I wholeheartedly agree. I first focus on these questions as they specifically pertain to administrators and teachers (before thinking about the trickle-down effect with students). Can we really expect teachers to facilitate or engage in collaboration among THEMSELVES if we as administrators aren’t modeling it OURSELVES? I can’t help but notice some reluctance or trepidation regarding collaboration in my meetings with fellow administrators. Clearly, effective collaboration takes time, effort, commitment, and support. Therefore, apprehension concerning collaboration is most certainly understandable. Yet, purposeful reluctance or defiance regarding collaboration will only serve to harm teachers, students, and school culture.

In order for us to improve as educators (and improve schools and the field of education itself), collaboration is key. We must become comfortable with collaboration. We must become committed to collaboration. One of the most effective ways to begin this process is through dialogue with other educators. It is essential to deprivatize our practice and share our learning (and failures) with others (I completely understand that this may be difficult when systematic issues in some districts discourage failure and risk-taking, thus hindering trust, the deprivatization of professional practice, and effective collaboration). However, if as an administrator (or educator in general), you don’t personally accept the reality that collaboration is key for improving schools, you will hinder your school’s efforts towards improvement.

In my district, we’ve implemented Professional Learning Communities (PLCs) which, when done well, requires high levels of collaboration, risk-taking, and deprivatization of professional practice. We’ve had lots of bumps in the road. It has not been smooth sailing to say the least. However, we are committed to the process and the reality that, without collaborating, our schools will not improve. I can’t speak for the other administrators in my district. But, I can say that I will stay the course, as I’ve seen wonderful results regarding collaboration in our PLCs. It must be noted, PLCs are not the only avenue through which educators can collaborate. Educators from across the world have collaborated through face-to-face methods and have broken down barriers by collaborating through asynchronous means using social media. Thousands of educators have embraced technology to help build their Professional Learning Networks (PLNs). Embracing technology’s ability to tear down barriers to collaboration is a wonderful example of effective, technology-based collaboration. Teachers and administrators are constantly learning and developing (for free!) by reaching out to their PLNs.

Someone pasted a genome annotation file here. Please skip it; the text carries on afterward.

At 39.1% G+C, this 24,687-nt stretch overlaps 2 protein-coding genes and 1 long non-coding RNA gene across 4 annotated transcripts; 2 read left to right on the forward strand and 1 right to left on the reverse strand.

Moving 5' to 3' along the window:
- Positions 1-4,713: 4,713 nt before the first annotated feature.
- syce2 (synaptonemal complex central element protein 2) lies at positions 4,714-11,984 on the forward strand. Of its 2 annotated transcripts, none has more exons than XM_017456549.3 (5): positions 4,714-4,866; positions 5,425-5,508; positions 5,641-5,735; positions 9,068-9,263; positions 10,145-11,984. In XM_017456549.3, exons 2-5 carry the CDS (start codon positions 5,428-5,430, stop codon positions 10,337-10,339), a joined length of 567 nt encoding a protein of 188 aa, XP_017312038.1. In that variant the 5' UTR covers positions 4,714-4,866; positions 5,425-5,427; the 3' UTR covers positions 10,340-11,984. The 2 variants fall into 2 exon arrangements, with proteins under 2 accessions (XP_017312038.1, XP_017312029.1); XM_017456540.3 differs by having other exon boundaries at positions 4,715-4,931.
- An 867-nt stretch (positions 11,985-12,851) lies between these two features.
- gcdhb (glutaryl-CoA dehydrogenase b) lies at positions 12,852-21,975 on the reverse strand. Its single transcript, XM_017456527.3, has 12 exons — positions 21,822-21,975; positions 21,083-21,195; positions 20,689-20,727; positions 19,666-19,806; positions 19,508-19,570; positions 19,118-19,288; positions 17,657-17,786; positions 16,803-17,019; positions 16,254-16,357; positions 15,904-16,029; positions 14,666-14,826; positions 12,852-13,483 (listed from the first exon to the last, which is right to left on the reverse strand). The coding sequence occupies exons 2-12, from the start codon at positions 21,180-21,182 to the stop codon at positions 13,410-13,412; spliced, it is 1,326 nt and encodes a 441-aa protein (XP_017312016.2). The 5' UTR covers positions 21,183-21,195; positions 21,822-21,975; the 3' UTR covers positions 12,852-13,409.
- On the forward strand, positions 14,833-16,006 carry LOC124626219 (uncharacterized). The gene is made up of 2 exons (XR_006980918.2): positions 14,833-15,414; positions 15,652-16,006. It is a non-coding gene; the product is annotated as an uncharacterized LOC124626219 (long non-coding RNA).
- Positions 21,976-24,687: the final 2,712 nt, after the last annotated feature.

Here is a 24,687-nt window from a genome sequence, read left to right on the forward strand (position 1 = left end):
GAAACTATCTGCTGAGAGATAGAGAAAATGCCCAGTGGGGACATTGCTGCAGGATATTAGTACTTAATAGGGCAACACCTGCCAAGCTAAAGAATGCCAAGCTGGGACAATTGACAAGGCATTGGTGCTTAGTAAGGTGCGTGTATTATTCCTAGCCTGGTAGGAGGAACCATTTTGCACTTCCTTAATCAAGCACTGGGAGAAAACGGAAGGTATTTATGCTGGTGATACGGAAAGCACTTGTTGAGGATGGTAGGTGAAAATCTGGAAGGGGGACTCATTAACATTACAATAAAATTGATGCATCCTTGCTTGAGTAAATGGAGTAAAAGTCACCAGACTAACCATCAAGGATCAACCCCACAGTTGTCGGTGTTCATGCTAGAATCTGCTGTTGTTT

Also, collaboration doesn’t always have to start with the school leader. I’ve read about teachers starting their own collaborative efforts (through traditional methods or by using social media) and the wonderful effects these efforts have had on the entire building. However, it is important to understand that if the school leader does not personally embrace collaboration, this will drastically harm the school’s collaborative culture and its improvement potential.

During my next administrator meeting, I will challenge/encourage my fellow colleagues to not only deprivatize their practice and share the learning, but also collaborate with school leaders inside and outside our district. I will encourage the utilization of traditional and more modern methods (such as collaboration using social media) to help our schools improve. These types of collaboration, when effectively modeled by the school leader, can lead to positive changes for teachers, and eventually have a positive impact on students.